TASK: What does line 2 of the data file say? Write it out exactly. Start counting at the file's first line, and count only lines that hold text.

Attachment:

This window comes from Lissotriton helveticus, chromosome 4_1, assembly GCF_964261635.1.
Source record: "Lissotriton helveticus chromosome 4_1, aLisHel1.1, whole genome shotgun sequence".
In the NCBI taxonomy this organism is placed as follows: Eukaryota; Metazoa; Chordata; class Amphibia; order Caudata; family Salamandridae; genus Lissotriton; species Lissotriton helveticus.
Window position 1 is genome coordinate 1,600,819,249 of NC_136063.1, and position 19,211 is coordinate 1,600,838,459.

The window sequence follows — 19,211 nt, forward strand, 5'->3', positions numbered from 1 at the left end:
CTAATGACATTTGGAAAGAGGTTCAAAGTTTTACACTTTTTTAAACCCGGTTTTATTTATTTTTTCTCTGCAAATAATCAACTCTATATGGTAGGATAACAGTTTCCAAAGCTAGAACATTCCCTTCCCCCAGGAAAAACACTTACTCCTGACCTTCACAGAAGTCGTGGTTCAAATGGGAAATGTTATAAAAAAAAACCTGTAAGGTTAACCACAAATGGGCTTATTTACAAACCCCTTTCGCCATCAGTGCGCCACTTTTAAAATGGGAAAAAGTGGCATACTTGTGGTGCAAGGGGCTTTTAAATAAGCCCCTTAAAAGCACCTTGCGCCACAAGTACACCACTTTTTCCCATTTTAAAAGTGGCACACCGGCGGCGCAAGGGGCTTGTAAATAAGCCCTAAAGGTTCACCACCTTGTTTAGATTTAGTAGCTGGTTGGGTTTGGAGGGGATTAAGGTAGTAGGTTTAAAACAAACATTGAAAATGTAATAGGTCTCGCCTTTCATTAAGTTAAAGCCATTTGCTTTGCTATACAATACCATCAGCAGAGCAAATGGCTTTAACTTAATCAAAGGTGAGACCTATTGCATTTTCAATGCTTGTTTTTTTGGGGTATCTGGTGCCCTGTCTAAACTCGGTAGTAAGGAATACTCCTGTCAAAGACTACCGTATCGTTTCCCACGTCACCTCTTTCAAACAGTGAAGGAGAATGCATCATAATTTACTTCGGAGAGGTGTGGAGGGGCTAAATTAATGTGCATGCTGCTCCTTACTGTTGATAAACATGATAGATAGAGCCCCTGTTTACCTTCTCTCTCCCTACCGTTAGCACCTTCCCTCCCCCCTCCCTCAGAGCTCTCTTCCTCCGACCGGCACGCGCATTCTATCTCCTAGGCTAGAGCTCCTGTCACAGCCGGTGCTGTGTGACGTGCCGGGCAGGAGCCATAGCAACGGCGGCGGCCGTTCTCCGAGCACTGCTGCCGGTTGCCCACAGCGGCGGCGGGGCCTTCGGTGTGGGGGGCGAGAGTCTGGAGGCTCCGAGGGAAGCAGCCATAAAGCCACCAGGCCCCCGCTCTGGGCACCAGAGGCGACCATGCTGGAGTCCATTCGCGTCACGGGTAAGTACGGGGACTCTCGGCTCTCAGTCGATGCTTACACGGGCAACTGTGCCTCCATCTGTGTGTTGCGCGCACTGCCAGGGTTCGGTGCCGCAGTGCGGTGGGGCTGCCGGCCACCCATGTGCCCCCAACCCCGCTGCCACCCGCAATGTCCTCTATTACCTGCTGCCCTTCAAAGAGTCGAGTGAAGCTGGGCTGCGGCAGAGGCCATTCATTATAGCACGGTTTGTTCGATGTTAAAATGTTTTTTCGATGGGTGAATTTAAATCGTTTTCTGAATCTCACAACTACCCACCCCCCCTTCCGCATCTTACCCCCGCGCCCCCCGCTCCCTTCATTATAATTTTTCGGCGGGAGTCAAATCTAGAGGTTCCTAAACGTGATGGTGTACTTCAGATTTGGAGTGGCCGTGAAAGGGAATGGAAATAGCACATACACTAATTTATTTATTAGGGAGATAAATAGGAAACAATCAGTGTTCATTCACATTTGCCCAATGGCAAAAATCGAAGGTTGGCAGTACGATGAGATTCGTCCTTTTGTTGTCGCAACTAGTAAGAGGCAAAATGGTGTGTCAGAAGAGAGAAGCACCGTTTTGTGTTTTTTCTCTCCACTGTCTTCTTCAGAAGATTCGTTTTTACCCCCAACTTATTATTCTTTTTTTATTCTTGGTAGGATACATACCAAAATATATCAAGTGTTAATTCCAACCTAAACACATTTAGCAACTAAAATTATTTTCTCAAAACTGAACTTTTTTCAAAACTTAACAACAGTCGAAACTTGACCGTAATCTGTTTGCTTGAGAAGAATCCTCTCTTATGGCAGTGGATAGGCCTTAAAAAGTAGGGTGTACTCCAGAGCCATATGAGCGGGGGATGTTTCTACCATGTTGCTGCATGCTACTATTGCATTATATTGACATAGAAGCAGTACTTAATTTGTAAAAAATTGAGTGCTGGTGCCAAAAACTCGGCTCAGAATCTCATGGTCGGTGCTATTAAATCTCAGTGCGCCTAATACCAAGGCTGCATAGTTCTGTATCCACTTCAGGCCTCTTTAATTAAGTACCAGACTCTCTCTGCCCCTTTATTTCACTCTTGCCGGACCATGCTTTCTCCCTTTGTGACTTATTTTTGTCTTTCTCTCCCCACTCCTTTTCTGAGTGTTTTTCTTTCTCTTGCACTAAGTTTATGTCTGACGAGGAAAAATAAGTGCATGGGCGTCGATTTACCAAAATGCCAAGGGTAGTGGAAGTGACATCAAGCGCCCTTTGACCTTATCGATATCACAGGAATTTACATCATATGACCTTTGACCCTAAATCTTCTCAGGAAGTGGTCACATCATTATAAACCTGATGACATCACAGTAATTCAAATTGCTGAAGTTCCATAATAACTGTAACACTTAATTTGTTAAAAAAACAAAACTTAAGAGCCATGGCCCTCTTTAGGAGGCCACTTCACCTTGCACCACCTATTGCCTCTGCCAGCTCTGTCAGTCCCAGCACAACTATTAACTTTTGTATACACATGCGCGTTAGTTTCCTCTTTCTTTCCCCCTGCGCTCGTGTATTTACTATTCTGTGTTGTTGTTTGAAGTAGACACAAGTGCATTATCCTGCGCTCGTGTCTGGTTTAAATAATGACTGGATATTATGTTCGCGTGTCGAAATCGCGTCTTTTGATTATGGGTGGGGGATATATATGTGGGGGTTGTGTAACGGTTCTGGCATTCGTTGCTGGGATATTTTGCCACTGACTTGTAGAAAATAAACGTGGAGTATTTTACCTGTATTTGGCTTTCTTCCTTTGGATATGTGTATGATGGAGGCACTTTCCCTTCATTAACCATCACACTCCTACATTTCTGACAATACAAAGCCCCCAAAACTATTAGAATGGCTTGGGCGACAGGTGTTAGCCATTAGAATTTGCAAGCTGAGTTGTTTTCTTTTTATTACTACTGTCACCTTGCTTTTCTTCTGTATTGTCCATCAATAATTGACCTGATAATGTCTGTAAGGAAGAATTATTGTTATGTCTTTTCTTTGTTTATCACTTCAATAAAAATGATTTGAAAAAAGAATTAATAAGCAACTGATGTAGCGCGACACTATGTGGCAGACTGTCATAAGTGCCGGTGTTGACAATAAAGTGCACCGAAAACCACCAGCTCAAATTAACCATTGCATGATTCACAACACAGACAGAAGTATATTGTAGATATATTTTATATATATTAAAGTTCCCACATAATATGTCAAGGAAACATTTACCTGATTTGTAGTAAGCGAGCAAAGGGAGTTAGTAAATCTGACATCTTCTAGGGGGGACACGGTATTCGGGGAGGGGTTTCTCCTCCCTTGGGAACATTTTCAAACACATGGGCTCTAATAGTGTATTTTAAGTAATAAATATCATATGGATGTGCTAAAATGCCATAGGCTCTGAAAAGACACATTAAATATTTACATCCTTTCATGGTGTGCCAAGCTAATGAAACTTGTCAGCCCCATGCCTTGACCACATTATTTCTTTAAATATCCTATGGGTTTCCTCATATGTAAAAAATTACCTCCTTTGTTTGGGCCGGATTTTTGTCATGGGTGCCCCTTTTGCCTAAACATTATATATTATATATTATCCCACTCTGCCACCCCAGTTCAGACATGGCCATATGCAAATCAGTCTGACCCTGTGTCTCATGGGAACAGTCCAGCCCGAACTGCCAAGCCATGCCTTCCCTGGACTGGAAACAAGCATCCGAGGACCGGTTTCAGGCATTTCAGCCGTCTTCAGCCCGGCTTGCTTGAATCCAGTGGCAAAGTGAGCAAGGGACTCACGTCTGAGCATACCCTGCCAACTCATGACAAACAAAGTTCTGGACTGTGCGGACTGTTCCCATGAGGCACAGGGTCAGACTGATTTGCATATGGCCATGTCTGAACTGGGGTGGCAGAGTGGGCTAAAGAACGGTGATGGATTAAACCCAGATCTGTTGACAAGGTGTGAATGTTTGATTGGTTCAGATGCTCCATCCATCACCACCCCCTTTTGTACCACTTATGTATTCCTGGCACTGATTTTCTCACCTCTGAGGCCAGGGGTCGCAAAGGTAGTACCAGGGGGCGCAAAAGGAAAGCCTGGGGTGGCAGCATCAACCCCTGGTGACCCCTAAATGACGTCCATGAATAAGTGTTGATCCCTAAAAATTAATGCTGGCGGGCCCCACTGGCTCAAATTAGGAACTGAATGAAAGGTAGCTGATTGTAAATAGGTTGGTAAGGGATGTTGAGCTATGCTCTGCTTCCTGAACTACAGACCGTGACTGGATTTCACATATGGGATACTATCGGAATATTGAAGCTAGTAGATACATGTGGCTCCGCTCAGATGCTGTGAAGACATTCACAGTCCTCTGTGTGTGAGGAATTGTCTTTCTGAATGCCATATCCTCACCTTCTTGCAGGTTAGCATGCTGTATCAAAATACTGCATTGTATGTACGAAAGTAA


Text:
Source record: "Lissotriton helveticus chromosome 4_1, aLisHel1.1, whole genome shotgun sequence".